“These can be very valuable for people who want ultra-simplicity, who want the rewards back right away, and don’t necessarily want to put in the effort and time into doing some of the other optimization stuff,” Hamilton said.
Those who do want to optimize their spending need to stay up to date on rewards policies, Cohen said. For example, some cards have revolving categories of purchases -- say groceries -- that will generate extra points or cash back during a given month or quarter.
One tool that can help quickly rack up points is Plastiq, a website that lets you use a credit card to pay for expenses like rent, bills, or college tuition that typically don’t accept credit. Plastiq charges the consumer a 2.5 percent processing fee to cut a check to the intended recipient. While it comes with a cost, it allows you to greatly inflate your points if you need them.
“If you’re trying to hit a sign-up bonus that you wouldn’t be able to hit because you don’t normally spend $50,000 in January, this is an option,” Cohen said.
Some business cards earn more rewards than personal cards, Cohen said, and many people have businesses without realizing it.
“You have various forms of side income, you have a sole proprietorship, and you are more than welcome to use your own name and Social Security number on these applications,” she said.
She suggested finding Facebook groups about travel hacking to learn the latest strategies. Start slow, though, and never carry a balance or pay interest. That will erase all the benefits, Cohen said.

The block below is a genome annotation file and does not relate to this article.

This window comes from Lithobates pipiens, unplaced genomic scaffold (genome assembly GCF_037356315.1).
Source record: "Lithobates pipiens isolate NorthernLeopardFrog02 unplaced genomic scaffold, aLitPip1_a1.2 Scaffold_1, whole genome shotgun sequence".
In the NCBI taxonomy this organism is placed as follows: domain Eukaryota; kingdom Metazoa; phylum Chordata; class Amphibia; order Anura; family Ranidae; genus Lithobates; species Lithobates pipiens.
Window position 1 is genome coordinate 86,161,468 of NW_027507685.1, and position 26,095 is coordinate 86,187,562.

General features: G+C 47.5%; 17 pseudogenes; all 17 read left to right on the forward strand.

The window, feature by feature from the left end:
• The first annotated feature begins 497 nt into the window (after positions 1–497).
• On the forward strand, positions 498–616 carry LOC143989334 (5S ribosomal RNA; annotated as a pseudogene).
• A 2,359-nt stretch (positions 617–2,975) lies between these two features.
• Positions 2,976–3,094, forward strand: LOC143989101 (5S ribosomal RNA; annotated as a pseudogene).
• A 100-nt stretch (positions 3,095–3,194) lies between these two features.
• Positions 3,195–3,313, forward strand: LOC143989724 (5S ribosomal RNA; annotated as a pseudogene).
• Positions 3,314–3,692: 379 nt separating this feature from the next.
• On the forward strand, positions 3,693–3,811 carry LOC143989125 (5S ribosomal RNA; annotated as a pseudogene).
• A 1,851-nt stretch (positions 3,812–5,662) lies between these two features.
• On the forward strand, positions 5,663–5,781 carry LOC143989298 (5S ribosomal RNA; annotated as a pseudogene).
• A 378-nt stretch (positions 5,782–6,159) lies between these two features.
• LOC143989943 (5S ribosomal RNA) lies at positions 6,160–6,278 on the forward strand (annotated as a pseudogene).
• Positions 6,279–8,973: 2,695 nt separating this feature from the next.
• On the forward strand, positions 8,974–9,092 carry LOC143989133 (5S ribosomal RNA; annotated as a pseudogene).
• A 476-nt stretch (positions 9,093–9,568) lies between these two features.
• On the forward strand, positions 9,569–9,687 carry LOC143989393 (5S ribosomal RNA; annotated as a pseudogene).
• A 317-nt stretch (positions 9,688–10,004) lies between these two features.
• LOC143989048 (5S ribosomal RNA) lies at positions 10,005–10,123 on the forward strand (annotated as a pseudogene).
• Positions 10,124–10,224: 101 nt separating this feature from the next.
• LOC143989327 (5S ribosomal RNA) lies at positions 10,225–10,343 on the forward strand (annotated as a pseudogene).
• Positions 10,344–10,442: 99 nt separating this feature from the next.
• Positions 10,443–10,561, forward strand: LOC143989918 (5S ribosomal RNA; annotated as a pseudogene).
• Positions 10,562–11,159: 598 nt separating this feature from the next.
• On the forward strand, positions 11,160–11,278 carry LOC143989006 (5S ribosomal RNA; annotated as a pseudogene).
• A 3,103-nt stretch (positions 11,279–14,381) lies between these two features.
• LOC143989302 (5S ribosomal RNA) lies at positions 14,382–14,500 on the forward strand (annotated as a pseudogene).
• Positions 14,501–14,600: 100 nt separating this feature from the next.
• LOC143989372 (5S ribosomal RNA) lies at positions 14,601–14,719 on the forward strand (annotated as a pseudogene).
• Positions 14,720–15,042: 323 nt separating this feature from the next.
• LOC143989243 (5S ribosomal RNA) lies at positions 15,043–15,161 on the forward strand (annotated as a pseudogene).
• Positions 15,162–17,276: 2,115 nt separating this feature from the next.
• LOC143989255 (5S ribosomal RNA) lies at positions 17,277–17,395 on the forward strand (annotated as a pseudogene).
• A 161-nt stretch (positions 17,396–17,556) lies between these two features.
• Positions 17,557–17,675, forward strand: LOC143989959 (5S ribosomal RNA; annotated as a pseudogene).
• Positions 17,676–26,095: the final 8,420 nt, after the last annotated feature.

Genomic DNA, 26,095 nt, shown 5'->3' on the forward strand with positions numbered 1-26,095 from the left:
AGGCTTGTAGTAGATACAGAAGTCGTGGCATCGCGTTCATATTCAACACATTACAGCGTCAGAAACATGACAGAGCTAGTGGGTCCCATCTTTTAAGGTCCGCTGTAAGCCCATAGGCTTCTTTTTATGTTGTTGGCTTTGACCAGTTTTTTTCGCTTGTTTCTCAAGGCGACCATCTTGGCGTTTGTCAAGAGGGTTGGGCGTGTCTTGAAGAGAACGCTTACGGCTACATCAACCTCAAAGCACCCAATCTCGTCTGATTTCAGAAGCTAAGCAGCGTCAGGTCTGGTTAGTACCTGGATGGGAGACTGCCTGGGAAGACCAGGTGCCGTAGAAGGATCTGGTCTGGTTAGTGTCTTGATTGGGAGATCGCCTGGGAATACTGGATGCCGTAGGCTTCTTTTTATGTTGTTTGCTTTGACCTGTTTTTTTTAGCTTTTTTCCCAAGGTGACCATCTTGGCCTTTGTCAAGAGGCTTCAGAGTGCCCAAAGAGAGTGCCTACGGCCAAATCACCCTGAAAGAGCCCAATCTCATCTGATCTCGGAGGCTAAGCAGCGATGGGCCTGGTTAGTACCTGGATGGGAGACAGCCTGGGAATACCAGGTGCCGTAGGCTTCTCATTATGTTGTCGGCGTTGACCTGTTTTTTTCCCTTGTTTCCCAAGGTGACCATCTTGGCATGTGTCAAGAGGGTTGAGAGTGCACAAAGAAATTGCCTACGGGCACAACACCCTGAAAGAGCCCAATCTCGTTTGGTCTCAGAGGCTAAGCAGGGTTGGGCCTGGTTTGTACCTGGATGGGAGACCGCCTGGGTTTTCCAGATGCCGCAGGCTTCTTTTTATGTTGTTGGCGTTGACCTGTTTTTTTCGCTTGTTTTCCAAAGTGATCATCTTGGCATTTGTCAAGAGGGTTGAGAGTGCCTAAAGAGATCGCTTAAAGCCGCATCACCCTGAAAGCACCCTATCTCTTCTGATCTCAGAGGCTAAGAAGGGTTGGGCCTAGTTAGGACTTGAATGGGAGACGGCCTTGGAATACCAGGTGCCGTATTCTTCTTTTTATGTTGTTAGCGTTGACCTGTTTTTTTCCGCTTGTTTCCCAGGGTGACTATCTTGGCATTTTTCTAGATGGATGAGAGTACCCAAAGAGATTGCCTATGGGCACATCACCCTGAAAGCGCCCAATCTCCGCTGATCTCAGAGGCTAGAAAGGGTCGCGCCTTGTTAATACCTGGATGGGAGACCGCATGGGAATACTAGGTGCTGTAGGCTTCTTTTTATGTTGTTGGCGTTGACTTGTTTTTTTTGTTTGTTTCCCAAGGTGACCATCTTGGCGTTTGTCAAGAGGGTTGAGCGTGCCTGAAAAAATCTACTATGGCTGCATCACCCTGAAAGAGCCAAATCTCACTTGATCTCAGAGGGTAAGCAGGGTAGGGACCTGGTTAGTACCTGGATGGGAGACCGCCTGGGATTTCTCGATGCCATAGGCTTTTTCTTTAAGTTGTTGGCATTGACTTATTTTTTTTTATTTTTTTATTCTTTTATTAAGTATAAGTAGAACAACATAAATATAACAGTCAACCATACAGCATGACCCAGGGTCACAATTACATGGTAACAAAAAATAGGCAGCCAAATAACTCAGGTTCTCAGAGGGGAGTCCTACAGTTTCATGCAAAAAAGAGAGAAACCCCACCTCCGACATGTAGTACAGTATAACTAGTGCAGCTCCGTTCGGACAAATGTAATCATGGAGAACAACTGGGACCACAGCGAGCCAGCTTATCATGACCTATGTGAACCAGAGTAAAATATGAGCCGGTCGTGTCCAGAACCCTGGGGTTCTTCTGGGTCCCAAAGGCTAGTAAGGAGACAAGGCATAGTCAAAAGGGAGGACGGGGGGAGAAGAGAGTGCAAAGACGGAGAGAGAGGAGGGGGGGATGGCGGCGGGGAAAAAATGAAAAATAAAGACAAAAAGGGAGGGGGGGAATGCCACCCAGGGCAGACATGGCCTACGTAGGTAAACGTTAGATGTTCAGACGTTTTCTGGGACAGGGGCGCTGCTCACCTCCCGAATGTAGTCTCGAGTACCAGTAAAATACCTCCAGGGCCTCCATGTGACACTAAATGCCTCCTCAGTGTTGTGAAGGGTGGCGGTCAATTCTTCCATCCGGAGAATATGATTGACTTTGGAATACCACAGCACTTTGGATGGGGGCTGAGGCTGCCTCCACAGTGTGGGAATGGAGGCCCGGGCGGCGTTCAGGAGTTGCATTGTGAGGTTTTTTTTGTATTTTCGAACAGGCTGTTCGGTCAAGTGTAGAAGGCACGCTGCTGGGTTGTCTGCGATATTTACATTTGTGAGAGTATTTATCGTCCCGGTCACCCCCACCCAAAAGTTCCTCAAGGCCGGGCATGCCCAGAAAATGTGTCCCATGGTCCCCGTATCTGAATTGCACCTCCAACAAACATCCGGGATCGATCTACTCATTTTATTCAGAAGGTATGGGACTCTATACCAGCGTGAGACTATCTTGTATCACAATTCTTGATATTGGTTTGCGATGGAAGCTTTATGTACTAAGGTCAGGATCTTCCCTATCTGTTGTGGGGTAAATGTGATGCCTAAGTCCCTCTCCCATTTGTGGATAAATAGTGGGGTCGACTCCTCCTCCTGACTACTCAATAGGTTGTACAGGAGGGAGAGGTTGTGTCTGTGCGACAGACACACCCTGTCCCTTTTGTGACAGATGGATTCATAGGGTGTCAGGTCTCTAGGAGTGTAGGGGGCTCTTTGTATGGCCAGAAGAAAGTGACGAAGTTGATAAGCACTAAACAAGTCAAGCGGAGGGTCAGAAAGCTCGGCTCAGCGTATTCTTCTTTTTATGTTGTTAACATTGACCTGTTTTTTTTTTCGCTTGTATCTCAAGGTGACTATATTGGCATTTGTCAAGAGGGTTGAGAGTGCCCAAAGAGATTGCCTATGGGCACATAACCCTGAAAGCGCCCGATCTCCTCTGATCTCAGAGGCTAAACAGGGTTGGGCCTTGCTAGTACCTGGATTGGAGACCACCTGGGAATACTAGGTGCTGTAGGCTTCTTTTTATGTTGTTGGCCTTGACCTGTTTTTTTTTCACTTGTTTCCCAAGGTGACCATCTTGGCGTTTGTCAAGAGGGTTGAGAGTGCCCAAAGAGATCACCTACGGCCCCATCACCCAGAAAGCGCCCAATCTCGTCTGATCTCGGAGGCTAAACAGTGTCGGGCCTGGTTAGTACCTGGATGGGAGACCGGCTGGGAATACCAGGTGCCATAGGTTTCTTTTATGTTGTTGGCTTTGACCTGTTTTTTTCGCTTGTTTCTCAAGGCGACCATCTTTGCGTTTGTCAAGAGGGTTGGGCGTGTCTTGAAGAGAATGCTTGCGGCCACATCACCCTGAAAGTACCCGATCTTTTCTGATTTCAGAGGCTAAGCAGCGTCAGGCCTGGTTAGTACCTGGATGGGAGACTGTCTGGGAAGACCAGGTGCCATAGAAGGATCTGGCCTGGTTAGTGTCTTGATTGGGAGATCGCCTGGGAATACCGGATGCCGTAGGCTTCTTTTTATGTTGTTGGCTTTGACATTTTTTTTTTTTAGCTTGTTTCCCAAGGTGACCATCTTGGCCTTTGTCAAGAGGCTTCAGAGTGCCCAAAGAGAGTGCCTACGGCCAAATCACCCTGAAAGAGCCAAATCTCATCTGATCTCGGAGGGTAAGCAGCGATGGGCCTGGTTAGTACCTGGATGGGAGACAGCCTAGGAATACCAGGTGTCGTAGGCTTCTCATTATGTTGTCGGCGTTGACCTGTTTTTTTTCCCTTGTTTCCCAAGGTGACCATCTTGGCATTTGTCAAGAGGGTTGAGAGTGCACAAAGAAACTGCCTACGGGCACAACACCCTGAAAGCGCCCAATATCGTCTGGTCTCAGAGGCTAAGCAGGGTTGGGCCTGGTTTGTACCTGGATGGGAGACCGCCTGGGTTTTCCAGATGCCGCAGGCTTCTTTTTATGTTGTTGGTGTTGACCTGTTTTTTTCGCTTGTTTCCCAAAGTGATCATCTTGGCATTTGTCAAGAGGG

There are three main ways to redeem points, the speakers said.
The first -- cash back -- is not the best strategy, Cohen said. Chase Ultimate Rewards points, for example, are worth $0.01 per point, or 100,000 points for $1,000 in cash. But the points are worth more if you use them to book trips through Chase or American Express’ online travel portals, Cohen said. Those Chase Ultimate Rewards points are worth $0.015 per point when redeemed this way.
The third option to redeem and get great value is to transfer points to travel partners, said Shah. Points have a fixed value when redeemed through the credit cards’ travel portals, but airline partners offer different mile costs. So a flight from Philadelphia to Toronto may cost fewer points through British Airways than American Airlines.
The programs also have different costs in terms of actual cash, too. An American Airlines flight may charge $10 in taxes and fees, whereas British Airways may cost $300, Shah said.
“You might be paying less points, but you’ll be paying a lot more in fees,” he said.
And don’t forget to look at cash alternatives. If there is a cheap flight or room available from a smaller airline or hotel, you might be better off saving your miles for another trip and paying cash.
“Look at the boutique hotels, look at Airbnb and see whether it still makes sense to stay at those larger hotels or fly with the main airline,” Shah said.